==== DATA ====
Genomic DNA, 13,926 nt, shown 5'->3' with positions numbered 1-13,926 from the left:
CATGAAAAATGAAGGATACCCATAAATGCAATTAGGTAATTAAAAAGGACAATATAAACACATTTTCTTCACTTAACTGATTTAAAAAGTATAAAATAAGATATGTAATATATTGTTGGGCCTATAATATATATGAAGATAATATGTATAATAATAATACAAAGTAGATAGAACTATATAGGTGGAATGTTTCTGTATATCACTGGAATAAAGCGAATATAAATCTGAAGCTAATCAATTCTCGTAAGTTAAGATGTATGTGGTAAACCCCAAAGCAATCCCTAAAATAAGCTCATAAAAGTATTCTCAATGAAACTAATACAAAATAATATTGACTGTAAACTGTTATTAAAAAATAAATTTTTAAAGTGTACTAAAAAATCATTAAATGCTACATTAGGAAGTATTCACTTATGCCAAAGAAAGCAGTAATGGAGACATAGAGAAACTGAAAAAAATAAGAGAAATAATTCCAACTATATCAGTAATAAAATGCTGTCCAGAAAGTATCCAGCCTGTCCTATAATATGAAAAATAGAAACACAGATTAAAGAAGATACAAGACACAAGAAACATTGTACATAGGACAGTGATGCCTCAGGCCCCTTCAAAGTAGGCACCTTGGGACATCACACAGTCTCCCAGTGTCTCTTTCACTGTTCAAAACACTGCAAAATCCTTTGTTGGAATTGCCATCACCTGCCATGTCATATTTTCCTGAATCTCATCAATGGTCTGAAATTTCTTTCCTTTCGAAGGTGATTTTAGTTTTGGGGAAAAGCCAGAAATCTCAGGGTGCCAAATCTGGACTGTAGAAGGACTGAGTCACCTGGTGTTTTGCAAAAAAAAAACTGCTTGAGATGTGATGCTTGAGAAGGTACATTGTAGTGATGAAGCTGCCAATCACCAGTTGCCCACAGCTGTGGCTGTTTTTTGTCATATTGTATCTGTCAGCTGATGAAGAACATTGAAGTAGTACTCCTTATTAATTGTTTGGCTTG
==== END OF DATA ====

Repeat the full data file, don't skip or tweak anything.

Genomic DNA, 13,926 nt, shown 5'->3' with positions numbered 1-13,926 from the left:
CATGAAAAATGAAGGATACCCATAAATGCAATTAGGTAATTAAAAAGGACAATATAAACACATTTTCTTCACTTAACTGATTTAAAAAGTATAAAATAAGATATGTAATATATTGTTGGGCCTATAATATATATGAAGATAATATGTATAATAATAATACAAAGTAGATAGAACTATATAGGTGGAATGTTTCTGTATATCACTGGAATAAAGCGAATATAAATCTGAAGCTAATCAATTCTCGTAAGTTAAGATGTATGTGGTAAACCCCAAAGCAATCCCTAAAATAAGCTCATAAAAGTATTCTCAATGAAACTAATACAAAATAATATTGACTGTAAACTGTTATTAAAAAATAAATTTTTAAAGTGTACTAAAAAATCATTAAATGCTACATTAGGAAGTATTCACTTATGCCAAAGAAAGCAGTAATGGAGACATAGAGAAACTGAAAAAAATAAGAGAAATAATTCCAACTATATCAGTAATAAAATGCTGTCCAGAAAGTATCCAGCCTGTCCTATAATATGAAAAATAGAAACACAGATTAAAGAAGATACAAGACACAAGAAACATTGTACATAGGACAGTGATGCCTCAGGCCCCTTCAAAGTAGGCACCTTGGGACATCACACAGTCTCCCAGTGTCTCTTTCACTGTTCAAAACACTGCAAAATCCTTTGTTGGAATTGCCATCACCTGCCATGTCATATTTTCCTGAATCTCATCAATGGTCTGAAATTTCTTTCCTTTCGAAGGTGATTTTAGTTTTGGGGAAAAGCCAGAAATCTCAGGGTGCCAAATCTGGACTGTAGAAGGACTGAGTCACCTGGTGTTTTGCAAAAAAAAAACTGCTTGAGATGTGATGCTTGAGAAGGTACATTGTAGTGATGAAGCTGCCAATCACCAGTTGCCCACAGCTGTGGCTGTTTTTTGTCATATTGTATCTGTCAGCTGATGAAGAACATTGAAGTAGTACTCCTTATTAATTGTTTGGCTTG